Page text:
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Chapter 6

PSYC 100 Ch. 6 Textbook Notes.docx

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Department
Psychology
Course
PSYC 100
Professor
Samuel Reed
Semester
Winter

Description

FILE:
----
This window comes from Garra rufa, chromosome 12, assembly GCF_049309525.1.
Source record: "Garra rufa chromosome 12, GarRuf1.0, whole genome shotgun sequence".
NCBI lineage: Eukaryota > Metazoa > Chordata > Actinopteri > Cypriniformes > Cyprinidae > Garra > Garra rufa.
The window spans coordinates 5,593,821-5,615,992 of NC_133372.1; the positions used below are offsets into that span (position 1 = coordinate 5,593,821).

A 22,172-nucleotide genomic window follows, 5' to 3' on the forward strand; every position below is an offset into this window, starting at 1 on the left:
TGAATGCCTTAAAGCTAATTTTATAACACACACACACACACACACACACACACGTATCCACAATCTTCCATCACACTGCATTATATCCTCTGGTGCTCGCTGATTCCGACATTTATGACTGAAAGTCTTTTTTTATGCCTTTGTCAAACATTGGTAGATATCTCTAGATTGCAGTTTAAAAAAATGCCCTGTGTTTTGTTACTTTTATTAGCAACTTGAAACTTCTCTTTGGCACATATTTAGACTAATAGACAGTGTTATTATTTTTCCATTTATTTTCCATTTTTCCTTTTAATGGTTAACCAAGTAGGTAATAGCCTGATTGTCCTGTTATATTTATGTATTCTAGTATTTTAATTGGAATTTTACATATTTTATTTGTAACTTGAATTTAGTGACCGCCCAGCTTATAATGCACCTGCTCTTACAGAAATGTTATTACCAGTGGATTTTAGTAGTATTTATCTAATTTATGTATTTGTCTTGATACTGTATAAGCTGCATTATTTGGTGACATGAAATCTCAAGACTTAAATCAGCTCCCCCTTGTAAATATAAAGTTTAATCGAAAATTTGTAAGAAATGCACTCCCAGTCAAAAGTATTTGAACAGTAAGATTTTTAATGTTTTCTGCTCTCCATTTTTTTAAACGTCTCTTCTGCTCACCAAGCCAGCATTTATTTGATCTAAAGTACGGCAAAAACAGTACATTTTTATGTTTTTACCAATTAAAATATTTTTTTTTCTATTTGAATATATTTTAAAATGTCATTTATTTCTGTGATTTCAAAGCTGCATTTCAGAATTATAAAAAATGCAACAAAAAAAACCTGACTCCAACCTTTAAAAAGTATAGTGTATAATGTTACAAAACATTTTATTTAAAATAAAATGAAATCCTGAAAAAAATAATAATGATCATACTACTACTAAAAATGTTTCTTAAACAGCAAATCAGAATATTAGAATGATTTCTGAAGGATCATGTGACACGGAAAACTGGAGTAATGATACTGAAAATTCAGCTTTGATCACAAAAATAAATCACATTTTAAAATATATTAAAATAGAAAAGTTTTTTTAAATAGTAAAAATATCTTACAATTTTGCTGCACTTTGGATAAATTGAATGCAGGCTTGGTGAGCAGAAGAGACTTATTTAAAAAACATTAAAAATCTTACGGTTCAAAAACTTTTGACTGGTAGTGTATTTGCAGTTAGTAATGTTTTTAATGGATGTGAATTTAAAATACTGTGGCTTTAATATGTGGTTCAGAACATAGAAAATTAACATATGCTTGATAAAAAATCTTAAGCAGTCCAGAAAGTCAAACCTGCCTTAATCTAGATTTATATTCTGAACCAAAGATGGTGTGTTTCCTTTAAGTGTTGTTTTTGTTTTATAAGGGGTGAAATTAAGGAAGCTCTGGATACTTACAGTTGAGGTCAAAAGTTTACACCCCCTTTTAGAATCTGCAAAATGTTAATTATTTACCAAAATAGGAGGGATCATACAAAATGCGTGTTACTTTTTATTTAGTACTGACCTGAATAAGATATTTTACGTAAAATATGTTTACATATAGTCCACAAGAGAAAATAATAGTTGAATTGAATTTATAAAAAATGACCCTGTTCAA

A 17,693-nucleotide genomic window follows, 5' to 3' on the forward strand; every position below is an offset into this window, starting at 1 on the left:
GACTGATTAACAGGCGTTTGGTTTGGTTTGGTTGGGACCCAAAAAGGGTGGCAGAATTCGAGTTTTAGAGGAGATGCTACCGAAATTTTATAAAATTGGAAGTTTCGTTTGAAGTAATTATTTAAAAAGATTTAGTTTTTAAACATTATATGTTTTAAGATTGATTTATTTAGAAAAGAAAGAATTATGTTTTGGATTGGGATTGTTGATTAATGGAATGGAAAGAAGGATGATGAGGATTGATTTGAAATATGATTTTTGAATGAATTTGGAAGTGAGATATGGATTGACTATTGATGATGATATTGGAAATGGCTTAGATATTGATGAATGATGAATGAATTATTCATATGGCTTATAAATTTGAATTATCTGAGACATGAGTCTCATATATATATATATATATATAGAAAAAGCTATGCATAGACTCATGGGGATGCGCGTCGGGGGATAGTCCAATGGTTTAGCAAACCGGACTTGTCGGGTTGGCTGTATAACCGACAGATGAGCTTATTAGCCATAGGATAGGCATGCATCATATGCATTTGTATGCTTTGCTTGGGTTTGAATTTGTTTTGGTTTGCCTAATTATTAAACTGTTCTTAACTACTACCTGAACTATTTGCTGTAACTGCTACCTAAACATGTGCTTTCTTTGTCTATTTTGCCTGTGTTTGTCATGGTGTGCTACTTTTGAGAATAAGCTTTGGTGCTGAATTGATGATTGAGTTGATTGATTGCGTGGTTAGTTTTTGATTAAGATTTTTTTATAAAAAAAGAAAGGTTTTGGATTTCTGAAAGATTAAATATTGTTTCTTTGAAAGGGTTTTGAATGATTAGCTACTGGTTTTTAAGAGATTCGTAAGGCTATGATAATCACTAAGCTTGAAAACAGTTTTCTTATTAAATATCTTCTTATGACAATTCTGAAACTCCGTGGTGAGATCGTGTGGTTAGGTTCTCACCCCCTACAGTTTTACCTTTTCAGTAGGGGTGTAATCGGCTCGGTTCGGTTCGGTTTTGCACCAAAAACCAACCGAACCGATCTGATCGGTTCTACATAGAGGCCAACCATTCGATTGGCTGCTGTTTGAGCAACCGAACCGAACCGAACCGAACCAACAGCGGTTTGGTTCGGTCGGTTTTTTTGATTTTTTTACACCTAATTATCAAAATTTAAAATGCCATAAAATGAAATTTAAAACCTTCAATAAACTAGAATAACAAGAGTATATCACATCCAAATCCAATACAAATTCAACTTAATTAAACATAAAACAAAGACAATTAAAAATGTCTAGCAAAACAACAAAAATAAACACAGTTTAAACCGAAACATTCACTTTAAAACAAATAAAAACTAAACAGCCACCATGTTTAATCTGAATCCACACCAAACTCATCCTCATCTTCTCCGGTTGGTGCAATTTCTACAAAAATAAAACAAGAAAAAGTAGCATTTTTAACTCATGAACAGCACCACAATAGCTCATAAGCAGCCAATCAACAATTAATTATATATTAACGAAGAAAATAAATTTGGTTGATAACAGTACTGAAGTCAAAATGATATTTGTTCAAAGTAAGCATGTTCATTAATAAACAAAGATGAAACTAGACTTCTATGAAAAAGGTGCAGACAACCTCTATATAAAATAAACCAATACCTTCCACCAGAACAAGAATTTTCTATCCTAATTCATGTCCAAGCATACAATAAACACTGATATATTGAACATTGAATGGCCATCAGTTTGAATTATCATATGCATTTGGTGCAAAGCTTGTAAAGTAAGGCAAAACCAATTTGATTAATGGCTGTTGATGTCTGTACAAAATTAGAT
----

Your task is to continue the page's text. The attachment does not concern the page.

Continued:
CHAPTER 6: LEARNING - Learning: Changes in behavior or knowledge that take place after one’s experience - Supertitions: A behavior that occurred as a result of obtaining a reward after engaging in a behavior - Operant conditioning: Learning connections made between events that occurred in an organism’s environment. explains tolerance - classical conditioning may also produce fetishes for inanimate objects 1.3.D Conditioning and Drug Effects - the CCR helps to maintain homeostasis (internal balance) in physiological processes - the drug administering process will eventually become the Conditioned Stimuli (CS); stopping from taking drug will cause the withdrawal effect - As the drug is administered more and more often, and the CCR grows in the strength, the attenuation of the drug becomes more pronounced -- this occurs when the CCR strengthen and they neutralize more of the drug’s effect, they produce drug user’s unresponsiveness towards the drug (drug tolerance) 1.4 Basic Processes in Classical Conditioning - conditioned response are reflexive and difficult to control 1.4.AAcquisition: Forming New Responses - Acquisition: the initial stage of learning something Stimulus contiguity (degree of sameness) - stimuli are contiguous if they occur together in time and space - theorists: contiguity alone doesn’t necessitate the process of conditioning - Instead: stimuli that are novel, unusual, intense have more potential to be the CS because they stand out more < not everything paired together will emit CS, the one that stand out will! 1.4.B Extinction: Weakening Conditioned Responses - extinction: the gradual weakening and disappearance of a conditioned response tendency -- method: the consistent presentation of the CS without the US (bell w/o meat) -- example: Pavlov only present the tone without the meat and the dog’s salivating reduced over the time 1.4.C Spontaneous Recovery: Resurrecting Responses - Spontaneous recovery: the resurrection of a conditioned response tendency after a period of nonexposure to the CS (response to bell after so long never been exposed) -- method: an exposure to the CS after a period of nonexposure brings back the conditioned response tendency reaction (CR back alive) - nonetheless, the reaction is lower than the previous continuos exposure - Renewal effect: if a response is extinguished in a different environment than it was acquired, the extinguished response will reappear if the animal is returned to the original environment where acquisition took place << so you make the effect disappear in other place and then make the effect appear in the original place of conditioning - significance: extinction somehow suppresses a conditioned response rather than erasing a learned association. - extinction does not lead to unlearning - renewal effect is one of the reasons why conditioned fears and phobias are difficult to extinguish 1.5 Stimulus Generalization and the Mysterious Case of Little Albert Figure: John B. Watson and Rayson Rayner - it’s considered unethical as the kid is affected emotionally (scare tactic) - Stimulus generalization: when an organism learn to response to stimuli similar to the original stimulus (click sound and stapler sound / bridge and other similar bridge) Law of governing generalization: The similar the stimulus to the original CS, the higher the generalization -Effect: causes panic disorder which is the result of overgeneralization – fear towards one thing is brought to something else similar 1.5.A Stimulus Discrimination - the case applies to same CR but subject respond to similar CS differently- subject might fear the original CS but not to the similar CS - Stimulus discrimination: subject doesn’t give the same response when exposed to stimuli similar to the original stimulus -- this happens when subject has enough experience with both type of stimuli and knows how to differentiate them (like dog waiting for the owner’s car, it knows how to differentiate the owner’s car and car owned by someone else) - Law of Discrimination: the less similar the unconditioned stimuli (UCS) to the conditioned stimuli, the greater the likeliness for the subject to discriminate (distinguish) the UCS -- need a very distinct feature to differentiate the original stimuli with the new UCS 1.5.B Higher-Order Conditioning - occurs when a stimulus that has undergone a conditioning and after that it is paired with something else (another new stimulus), the exposure of the new stimulus will condition it and enable it to obtain similar reaction from the subject - foundation: need an established CR to enable new CS to gain similar CR too - Higher-order definition: when a conditioned stimulus (the new stimulus that has been exposed) is able to function as the unconditioned stimulus (CS >> UCS: it can emits same reaction when UCS is present) -- meat elicits saliva >> clicker exposed with meat powder enables clicker to be the conditioned stimulus >> light exposed with the clicker enables the light to be unconditioned stimulus and then emit the same saliva releasing response 1.5.C Recent Directions in Pavlovian Conditioning - associative learning: role played by amygdala and cerebellum and in Pavlonian fear and eye-blink conditioning respectively - Ap Djiksterhuis (subliminal conditioning) : raise people’s self-esteem level 2. OPERANT CONDITIONING (Instrumental Learning) - the response is dependent on the consequences - figure: B.F Skinner (the proponent of behaviorism) - figure: Edward L. Thorndike : introduced instrumental learning 2.1 Thorndike’s Law of Effect - if response to something leads to satisfying effect (consequences), association between the stimulus and the response increase >> there will be more tendency to repeat the action to earn the reward 2.2 Skinner’s Demonstration: It’s All a Matter of Consequences - trivia: B.F. Skinner is the most famous American psychologist in the world - concept of reinforcement: occurs when events following responses are desirable, so, the tendency to repeat the action is higher 2.3 Terminology and Procedures - operant chamber (Skinner box): box where animal is put, response is recorded, and variables (consequences of the responses) are controlled – what the researchers want to observe - reinforcement contingencies: rules that determine whether the responses demonstrates the occurrence of reinforcement - cumulative recorder: graphic record of responding in the SB in a time period > x- axis: time > y-axis: accumulation of responses (graphic record) -- rapid: steep slope -- slow: shallow slope -- zero: flat curve 2.4 Basic Process in Operant Conditioning 2.4.AAcqu